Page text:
img

Blog

This Dual-Rotor Drone Can Fly Twice as Long as Quad-Rotor Models

Posted by:
Posted on: August 4, 2020
img img img

  • // MicroZed Chronicles
  • // Arduino
  • // Raspberry Pi
  • // Hardware
  • // IoT
  • // Startups
  • // Engineering
  • Hackster.io

The vast majority of drones have four rotors, because that’s an inherently stable configuration. In the absence of any kind of external force, the counter-rotation of adjacent propellers moving at the same speed will keep the drone stable. Small tweaks to those speeds can make the drone change direction on a dime. But that configuration is also inefficient and consumes a lot of power, which ultimately limits battery life. But a new drone design from Flybotix, a startup originating from École polytechnique fédérale de Lausanne (EPFL) in Switzerland, flies with just two propellers to double the battery life .
In the EPFL press release, they state that this drone design was inspired by the way helicopters fly. But that’s not the most accurate description of how this drone is able to remain stable with just two propellers. Most helicopters use their primary rotor for lift and the tail rotor to control spin. The axis of rotation of those rotors is perpendicular. The Flybotix drone has a completely different configuration with two matching propellers stacked on top of each other along the same axis. The propellers turn in opposite directions to keep the drone from spinning. Theoretically, if no wind is present and the drone is perfectly balanced, that setup would remain stable as it moves up and down — but it wouldn’t be able to move in any other direction.
To make the design maneuverable and stable in real-world conditions, Flybotix developed a unique control system. Like other drones, accelerometers and gyroscopes are used to monitor the drone’s roll, pitch, and yaw. But, in addition, the exact speed and tilt of the rotors is also constantly measured. If an air current or collision pushes the drone, that’s immediately detected and compensated for to keep the drone stable. To maneuver the drone, the speed and tilt of the propellers is carefully adjusted so it responds like a conventional quad-rotor drone.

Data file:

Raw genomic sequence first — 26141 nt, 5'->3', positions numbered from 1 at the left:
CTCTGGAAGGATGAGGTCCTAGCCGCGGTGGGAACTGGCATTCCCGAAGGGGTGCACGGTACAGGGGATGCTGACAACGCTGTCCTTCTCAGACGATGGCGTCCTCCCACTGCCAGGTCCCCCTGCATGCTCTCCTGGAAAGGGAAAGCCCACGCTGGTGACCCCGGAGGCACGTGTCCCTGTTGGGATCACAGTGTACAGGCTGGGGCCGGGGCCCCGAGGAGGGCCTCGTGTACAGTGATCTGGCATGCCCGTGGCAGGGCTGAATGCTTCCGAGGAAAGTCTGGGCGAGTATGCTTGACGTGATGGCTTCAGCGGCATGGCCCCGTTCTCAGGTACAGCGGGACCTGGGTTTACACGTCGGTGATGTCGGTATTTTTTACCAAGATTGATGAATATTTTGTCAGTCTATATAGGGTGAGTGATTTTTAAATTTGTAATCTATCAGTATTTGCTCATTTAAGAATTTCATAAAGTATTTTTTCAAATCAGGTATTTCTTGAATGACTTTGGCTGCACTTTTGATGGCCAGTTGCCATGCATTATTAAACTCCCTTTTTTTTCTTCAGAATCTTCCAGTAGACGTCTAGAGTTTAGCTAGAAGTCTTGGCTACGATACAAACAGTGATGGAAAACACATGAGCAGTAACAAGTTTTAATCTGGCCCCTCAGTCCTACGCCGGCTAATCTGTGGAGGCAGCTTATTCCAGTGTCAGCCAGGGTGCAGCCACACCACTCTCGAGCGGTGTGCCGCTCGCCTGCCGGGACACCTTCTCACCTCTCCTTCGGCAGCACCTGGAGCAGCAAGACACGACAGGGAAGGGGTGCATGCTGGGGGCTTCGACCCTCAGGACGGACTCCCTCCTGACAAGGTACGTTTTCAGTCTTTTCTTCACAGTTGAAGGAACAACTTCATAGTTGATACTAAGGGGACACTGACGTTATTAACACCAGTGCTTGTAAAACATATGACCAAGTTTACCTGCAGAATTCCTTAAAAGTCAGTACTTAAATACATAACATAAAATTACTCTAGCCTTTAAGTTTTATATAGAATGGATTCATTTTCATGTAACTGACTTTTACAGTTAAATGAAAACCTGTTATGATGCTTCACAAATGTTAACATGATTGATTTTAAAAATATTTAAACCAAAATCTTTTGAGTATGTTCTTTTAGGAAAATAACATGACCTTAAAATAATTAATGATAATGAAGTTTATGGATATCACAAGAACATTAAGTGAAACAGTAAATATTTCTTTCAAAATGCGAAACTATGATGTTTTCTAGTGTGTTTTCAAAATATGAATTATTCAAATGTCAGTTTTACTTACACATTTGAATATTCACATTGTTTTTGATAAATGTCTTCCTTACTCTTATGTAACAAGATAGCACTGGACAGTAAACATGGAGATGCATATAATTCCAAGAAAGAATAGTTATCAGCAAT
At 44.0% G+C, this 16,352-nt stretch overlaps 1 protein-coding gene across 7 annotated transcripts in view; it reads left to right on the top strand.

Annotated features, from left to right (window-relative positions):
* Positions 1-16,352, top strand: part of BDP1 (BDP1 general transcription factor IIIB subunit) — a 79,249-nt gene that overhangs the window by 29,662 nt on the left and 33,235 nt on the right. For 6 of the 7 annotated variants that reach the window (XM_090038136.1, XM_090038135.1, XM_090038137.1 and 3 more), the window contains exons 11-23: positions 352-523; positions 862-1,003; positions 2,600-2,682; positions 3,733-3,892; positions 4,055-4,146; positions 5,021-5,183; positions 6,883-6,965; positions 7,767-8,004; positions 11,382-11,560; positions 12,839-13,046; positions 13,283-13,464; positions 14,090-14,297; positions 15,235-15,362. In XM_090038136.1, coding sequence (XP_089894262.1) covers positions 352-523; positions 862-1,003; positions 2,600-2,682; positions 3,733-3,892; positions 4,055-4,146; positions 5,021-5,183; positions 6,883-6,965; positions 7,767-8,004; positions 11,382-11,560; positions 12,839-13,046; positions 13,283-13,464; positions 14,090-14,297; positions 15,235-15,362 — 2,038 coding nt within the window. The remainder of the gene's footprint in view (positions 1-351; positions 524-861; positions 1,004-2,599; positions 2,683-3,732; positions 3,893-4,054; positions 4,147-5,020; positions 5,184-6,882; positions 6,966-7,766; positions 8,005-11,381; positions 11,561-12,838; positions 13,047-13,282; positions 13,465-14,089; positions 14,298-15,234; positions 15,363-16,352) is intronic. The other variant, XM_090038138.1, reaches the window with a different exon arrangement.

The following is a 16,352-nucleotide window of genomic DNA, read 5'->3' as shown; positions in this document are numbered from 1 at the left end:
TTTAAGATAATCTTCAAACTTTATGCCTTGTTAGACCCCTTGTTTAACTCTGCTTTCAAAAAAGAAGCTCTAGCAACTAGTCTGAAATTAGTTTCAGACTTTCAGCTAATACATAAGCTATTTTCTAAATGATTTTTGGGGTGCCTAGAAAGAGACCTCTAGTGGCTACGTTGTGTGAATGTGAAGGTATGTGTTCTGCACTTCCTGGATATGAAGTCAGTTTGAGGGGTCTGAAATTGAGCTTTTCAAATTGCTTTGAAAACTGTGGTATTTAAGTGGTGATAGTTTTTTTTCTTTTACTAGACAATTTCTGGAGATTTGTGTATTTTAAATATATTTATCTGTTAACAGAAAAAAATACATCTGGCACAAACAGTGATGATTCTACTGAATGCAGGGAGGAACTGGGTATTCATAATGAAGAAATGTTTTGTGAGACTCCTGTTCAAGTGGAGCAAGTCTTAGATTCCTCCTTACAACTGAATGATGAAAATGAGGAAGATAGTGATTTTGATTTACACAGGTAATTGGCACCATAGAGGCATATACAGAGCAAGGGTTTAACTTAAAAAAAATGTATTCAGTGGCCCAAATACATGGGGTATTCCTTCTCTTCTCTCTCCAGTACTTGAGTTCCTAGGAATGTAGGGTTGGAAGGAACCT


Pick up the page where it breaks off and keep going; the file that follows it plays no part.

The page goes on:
It may not be immediately obvious, but this dual-rotor setup is much more efficient than a quad-rotor drone of the same size. That isn’t just because of the number of motors, but because the propellers themselves can be larger without adding to the drone’s overall size. Larger propellers are more efficient, which means the Flybotix drone can fly twice as long as a conventional quad-rotor. The drone is being marketed for professional use, and would be perfect for lengthy inspections in tight areas.

Hackster.io, an Avnet community, is the world’s largest network for hardware & software developers. With 1 million members and 17,000+ projects, beginners and professionals can learn and share how to build robotics, industrial automation systems, AI-powered machines, and more.

2

  • Drones
  • Technology
  • Startup
  • Research
  • Engineering

2 claps

Written by

Author, writer, maker, and a former mechanical designer. www.cameroncoward.com @cameron_coward

Hackster.io, an Avnet community, is the world’s largest network for hardware & software developers. With 1 million members and 17,000+ projects, beginners and professionals can learn and share how to build robotics, industrial automation systems, AI-powered machines, and more.

More from Hackster Blog

Honey, I Shrunk the Raspberry Pi!

252

More from Hackster Blog

Design Flow for a Custom FPGA Board in Vivado and PetaLinux

35

More from Hackster Blog

The Reddit Router Scam

2.7K

To make Medium work, we log user data. By using Medium, you agree to our Privacy Policy , including cookie policy.

This content was originally published here.

X